Religious Leaders Call for Tolerance, Peace During Ramadan

As Muslims around the world are observing Ramadan, their holiest month of the year, religious leaders in the United States have made a call for tolerance and peace against the rising levels of Islamophobia spreading across the country.

"Christ calls us to 'love your neighbor as yourself.' It is this commandment, more than the simple bonds of our common humanity, which is the basis for our relationship with Muslims around the world," reads a statement issued last week by the National Council of Churches' (NCC) Interfaith Relations Commission.

"We ask all Christians to promote respect and love of neighbor, and to speak and work against extremist ideas, working with Muslims as appropriate, in order to live out the commandment to love our neighbor, and to promote peace," added the group, which represents some 45 million Protestants across the country.

The group's statement comes as members of a church in Florida are planning an "International Burn a Quran Day" for this year's September 11 anniversary – an event that has drawn widespread condemnation and even death threats from Islamic extremist groups, although the church maintains that its motives are biblical.

"The goal of these and other protests are to give Muslims an opportunity to convert," Terry Jones, pastor of the Dove World Outreach Center, told the Huffington Post.

The NCC noted: "Such open acts of hatred are not a witness to Christian faith, but a grave trespass against the ninth commandment, a bearing of false witness against our neighbor. They contradict the ministry of Christ and the witness of the church in the world."

Furthermore, the NCC has given its support for an Islamic center slated to be built near the former World Trade Center – a project that has sparked a nationwide debate over acceptable religious tolerance levels in the country.

Thus far, a majority of Americans don't approve of the center being built, claiming that the project is either insensitive to the victims of 9/11 or a political statement for Islam.

Proponents of the center, which include President Barack Obama, have said that protecting the country's religious freedom values are the proper way to honor the 3,000 that died in the 9/11 attacks, a number of whom were Muslim.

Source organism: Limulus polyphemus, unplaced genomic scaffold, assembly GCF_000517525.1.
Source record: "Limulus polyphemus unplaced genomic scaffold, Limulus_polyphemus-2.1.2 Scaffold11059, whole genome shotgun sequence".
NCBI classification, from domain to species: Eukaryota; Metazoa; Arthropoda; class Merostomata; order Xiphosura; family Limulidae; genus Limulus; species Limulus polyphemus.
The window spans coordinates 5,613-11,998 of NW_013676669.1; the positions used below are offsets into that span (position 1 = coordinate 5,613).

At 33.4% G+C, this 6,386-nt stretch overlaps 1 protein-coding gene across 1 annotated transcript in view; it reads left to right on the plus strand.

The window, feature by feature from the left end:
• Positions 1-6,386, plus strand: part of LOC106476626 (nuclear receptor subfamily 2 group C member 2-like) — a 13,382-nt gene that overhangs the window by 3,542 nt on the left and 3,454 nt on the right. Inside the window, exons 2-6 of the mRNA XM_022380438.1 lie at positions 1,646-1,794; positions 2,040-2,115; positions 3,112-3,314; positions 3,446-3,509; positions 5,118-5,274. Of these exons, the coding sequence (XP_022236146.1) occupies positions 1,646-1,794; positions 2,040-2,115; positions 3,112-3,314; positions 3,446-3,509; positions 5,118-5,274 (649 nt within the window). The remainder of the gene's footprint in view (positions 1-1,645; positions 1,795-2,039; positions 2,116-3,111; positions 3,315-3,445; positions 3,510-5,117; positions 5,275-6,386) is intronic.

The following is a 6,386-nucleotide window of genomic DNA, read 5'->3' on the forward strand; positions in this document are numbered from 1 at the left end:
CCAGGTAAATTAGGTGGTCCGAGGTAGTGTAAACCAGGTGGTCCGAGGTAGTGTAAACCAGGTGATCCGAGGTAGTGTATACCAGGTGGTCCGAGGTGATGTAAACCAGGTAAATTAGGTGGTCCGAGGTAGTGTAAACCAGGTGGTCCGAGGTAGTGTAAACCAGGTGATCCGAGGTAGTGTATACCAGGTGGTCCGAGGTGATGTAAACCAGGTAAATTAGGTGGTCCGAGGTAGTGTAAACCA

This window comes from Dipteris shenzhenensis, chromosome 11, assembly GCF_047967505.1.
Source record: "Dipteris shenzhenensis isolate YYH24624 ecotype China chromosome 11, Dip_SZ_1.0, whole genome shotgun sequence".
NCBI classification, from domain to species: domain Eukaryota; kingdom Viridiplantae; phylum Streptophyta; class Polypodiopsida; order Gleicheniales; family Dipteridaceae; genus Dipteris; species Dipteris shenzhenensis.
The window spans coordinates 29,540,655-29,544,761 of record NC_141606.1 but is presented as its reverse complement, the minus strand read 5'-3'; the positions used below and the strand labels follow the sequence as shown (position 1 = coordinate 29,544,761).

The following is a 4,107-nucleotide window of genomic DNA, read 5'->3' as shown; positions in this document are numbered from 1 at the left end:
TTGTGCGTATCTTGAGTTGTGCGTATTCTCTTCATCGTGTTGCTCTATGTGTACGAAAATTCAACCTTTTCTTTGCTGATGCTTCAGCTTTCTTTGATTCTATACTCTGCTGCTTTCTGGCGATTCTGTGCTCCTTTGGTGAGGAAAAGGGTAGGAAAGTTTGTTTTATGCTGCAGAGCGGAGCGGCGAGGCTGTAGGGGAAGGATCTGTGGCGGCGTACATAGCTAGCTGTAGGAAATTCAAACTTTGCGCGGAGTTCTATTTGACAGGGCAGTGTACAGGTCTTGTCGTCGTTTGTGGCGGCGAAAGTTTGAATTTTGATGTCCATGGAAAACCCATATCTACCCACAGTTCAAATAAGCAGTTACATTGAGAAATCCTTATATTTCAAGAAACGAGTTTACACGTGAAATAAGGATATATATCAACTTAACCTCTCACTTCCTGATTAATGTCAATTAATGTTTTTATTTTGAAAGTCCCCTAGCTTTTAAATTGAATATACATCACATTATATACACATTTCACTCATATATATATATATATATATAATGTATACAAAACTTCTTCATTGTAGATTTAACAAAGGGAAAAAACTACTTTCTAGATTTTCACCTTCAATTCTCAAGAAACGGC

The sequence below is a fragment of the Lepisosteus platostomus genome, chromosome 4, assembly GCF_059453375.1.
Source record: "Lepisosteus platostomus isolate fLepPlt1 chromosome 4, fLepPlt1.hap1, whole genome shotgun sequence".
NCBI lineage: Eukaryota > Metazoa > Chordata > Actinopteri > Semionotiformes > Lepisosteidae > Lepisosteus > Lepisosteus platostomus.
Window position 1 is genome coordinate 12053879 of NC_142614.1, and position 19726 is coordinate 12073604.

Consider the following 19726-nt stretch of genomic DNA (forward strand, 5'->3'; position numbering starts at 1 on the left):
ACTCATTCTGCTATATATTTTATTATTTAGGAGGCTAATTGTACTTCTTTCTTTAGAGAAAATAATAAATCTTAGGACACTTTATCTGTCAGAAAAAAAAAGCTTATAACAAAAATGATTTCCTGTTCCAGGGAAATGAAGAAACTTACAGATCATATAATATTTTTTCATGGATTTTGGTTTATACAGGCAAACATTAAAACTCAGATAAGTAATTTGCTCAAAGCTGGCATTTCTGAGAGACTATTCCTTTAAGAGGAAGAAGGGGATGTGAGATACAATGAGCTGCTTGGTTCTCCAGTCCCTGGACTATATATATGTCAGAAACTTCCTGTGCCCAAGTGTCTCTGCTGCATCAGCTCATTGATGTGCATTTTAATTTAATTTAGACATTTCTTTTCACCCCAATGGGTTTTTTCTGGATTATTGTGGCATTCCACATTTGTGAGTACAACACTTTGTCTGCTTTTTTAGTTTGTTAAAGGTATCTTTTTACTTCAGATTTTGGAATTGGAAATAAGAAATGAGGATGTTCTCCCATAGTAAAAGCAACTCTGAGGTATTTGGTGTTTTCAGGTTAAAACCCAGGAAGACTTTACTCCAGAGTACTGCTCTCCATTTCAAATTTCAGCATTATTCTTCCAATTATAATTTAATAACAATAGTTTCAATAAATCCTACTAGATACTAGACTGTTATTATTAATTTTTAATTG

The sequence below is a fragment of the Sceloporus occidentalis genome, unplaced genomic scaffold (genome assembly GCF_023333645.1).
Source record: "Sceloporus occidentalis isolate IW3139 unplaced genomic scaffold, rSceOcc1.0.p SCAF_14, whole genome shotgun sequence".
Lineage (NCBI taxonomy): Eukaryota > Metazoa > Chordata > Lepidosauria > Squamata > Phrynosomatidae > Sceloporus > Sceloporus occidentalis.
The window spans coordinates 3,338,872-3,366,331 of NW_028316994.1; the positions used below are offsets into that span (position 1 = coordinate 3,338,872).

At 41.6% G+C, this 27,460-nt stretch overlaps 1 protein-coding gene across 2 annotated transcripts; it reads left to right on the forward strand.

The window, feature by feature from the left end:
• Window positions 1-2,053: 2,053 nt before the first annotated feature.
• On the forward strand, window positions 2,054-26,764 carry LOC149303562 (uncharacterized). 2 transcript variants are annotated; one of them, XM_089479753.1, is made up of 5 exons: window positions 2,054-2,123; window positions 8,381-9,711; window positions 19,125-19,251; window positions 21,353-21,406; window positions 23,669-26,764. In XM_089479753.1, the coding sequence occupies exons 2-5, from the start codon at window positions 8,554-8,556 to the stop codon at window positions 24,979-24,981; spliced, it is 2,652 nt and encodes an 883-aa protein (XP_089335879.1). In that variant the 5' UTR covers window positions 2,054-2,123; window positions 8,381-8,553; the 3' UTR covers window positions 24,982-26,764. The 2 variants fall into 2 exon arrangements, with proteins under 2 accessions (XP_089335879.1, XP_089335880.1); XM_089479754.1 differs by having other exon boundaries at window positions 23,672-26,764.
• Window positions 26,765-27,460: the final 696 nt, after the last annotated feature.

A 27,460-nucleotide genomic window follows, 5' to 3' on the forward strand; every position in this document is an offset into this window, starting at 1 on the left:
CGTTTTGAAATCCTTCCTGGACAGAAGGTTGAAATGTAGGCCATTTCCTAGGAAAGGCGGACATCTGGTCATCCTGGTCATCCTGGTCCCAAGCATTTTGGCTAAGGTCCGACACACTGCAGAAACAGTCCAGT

The NCC said that they stand in solidarity with Muslims who are working against "radical influences" in their communities, and see the center as one dedicated to "learning, compassion, and respect for all people."

"This effort is consistent with our country's principle of freedom of religion, and the rights all citizens should enjoy," the group said.

Also in support of the center is the Rev. Diane Berke, an Interfaith Minister and head of One Spirit Interfaith Seminary in Manhattan.

Ms. Berke, who has known the project's founders -Imam Feisal Rauf and his wife Daisy Khan- for years, says that the couple has been dedicated to promoting understanding, respect, and appreciation among people of different faiths.

"I think initially there was talk of calling the center the Cordoba Center, which refers to a period in time where Jews and Muslims and Christians lived together not only in harmony, but their interactions with each other really encouraged a flowering within each of those traditions," Berke told the Ecumenical Press. "So not only did they live in harmony, but they were mutually enhancing, and that set of values is very much the work that Feisel and Daisy have done and been in the service of."

Regarding the merits of interfaith dialogue, a field Ms. Berke has been professionally involved in for over 20 years, she said that the practice is focused on the "treasures that each tradition brings to how we can best experience the presence of God and the presence of the divine," and that people of all faiths "have a great deal to learn from other."

"If we can kind of get past the argument over whose story about reality is the right one" we can make much progress, she said.

When asked whether interfaith dialogue is more about living together harmoniously or if it has eternal implications, she added: "I think if we can actually learn how to live together in harmony in society, that will have eternal implications."

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